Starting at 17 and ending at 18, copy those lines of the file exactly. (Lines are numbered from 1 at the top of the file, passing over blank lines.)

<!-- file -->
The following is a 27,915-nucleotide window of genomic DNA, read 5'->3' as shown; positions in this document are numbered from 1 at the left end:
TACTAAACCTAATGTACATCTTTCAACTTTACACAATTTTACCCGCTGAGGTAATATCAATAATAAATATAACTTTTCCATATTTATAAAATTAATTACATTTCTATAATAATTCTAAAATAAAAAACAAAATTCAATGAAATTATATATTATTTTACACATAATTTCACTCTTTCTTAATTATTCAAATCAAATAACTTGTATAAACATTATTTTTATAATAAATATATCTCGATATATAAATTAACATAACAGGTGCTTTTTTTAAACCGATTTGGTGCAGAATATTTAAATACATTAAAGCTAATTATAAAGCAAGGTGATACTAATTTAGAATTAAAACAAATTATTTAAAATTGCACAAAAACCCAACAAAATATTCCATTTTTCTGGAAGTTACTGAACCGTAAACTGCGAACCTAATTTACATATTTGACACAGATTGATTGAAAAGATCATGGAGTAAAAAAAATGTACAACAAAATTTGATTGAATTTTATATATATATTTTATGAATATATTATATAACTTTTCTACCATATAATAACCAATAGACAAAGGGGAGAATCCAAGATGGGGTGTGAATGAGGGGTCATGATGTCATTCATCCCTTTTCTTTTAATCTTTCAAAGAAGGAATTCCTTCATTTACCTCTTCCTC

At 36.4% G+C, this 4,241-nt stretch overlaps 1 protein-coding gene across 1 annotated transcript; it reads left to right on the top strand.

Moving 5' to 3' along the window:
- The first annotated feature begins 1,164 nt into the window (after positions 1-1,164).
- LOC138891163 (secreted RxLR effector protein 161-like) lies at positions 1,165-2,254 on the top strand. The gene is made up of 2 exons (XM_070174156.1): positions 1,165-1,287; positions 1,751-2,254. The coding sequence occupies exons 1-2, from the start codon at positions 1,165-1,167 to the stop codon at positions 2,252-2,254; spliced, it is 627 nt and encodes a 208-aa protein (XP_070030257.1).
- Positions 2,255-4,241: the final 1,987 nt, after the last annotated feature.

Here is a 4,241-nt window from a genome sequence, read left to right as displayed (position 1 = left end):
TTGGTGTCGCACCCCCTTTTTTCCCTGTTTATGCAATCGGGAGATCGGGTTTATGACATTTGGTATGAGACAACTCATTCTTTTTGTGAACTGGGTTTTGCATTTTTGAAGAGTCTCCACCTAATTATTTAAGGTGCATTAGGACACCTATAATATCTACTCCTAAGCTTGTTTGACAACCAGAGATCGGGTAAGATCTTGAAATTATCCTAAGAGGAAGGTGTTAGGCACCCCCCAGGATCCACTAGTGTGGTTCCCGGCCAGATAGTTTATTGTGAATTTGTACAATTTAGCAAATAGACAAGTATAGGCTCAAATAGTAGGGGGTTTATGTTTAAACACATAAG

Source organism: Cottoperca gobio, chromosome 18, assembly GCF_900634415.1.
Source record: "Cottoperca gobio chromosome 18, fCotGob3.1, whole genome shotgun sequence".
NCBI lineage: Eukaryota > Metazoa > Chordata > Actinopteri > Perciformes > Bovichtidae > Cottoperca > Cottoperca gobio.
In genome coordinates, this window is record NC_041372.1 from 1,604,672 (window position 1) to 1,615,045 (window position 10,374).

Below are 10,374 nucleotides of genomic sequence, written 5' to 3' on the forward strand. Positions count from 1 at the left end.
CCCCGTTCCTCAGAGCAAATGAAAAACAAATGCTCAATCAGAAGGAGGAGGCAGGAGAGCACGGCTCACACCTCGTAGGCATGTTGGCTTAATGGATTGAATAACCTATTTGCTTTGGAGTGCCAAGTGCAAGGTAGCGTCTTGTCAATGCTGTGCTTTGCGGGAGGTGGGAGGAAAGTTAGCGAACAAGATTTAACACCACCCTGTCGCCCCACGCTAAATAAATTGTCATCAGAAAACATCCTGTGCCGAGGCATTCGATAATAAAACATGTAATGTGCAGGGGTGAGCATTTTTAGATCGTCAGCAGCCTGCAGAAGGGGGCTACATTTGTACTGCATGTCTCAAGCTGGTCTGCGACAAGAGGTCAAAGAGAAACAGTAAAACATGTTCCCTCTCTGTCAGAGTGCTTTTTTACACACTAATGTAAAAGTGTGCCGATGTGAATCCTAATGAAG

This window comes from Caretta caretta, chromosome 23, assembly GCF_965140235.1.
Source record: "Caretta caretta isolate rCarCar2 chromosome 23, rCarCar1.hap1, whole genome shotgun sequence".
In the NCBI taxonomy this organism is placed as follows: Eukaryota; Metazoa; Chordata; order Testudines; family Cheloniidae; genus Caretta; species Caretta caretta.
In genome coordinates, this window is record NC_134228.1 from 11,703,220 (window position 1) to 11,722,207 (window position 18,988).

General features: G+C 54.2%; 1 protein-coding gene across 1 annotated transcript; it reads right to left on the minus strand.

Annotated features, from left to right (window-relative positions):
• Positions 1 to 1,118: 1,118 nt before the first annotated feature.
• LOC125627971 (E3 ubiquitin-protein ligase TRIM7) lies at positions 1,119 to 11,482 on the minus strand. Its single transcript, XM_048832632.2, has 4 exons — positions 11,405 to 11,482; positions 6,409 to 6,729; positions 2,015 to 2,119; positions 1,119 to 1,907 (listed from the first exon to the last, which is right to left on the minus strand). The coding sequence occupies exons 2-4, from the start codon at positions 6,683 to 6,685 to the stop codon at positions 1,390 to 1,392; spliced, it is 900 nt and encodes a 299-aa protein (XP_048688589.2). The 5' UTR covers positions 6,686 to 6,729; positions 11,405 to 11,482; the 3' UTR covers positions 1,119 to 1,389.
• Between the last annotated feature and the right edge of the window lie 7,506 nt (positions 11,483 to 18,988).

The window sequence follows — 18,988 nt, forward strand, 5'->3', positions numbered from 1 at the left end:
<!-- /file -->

Source record: "Caretta caretta isolate rCarCar2 chromosome 23, rCarCar1.hap1, whole genome shotgun sequence".
In the NCBI taxonomy this organism is placed as follows: Eukaryota; Metazoa; Chordata; order Testudines; family Cheloniidae; genus Caretta; species Caretta caretta.